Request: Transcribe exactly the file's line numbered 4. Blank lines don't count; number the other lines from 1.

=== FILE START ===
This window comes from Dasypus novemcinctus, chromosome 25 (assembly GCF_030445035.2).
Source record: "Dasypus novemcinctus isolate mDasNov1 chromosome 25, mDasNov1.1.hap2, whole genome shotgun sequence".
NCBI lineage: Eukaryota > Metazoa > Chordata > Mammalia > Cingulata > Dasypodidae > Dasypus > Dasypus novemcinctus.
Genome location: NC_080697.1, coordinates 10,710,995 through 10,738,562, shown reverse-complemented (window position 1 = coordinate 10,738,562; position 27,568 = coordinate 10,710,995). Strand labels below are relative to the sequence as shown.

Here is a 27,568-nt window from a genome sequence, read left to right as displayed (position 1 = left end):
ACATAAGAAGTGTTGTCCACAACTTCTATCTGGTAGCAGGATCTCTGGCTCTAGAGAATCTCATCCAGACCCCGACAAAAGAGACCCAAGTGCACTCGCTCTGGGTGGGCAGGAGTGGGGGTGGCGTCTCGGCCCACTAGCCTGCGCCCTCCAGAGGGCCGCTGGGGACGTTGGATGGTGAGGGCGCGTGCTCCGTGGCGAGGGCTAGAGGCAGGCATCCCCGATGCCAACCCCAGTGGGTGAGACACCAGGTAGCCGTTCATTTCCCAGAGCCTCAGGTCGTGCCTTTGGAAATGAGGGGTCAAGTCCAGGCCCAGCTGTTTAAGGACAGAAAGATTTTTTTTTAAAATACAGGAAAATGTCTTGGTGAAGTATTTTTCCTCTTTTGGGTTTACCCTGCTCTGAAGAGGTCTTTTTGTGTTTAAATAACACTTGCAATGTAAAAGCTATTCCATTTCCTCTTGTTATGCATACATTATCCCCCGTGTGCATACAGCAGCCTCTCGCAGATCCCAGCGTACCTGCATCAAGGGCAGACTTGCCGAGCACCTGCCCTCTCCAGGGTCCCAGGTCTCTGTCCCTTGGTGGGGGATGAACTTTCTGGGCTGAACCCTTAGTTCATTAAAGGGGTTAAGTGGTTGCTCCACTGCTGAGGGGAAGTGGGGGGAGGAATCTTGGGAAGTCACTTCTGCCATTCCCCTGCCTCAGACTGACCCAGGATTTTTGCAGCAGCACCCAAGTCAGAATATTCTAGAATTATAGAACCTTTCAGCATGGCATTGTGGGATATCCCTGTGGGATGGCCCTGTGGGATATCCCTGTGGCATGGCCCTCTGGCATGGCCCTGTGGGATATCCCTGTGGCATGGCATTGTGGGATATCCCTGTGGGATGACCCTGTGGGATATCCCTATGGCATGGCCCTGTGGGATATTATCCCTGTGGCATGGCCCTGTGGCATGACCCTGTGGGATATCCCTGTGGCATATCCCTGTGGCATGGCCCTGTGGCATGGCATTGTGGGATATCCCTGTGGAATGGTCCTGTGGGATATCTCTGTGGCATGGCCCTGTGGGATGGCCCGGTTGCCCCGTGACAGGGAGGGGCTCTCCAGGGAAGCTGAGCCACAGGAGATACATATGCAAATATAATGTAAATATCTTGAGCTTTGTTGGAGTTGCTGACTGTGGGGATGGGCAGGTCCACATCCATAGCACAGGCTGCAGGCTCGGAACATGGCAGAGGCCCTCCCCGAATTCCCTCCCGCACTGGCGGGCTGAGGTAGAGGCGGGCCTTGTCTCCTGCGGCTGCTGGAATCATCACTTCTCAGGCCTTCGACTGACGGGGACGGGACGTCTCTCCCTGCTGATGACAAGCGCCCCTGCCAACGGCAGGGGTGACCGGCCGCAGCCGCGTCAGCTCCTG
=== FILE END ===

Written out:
Genome location: NC_080697.1, coordinates 10,710,995 through 10,738,562, shown reverse-complemented (window position 1 = coordinate 10,738,562; position 27,568 = coordinate 10,710,995). Strand labels below are relative to the sequence as shown.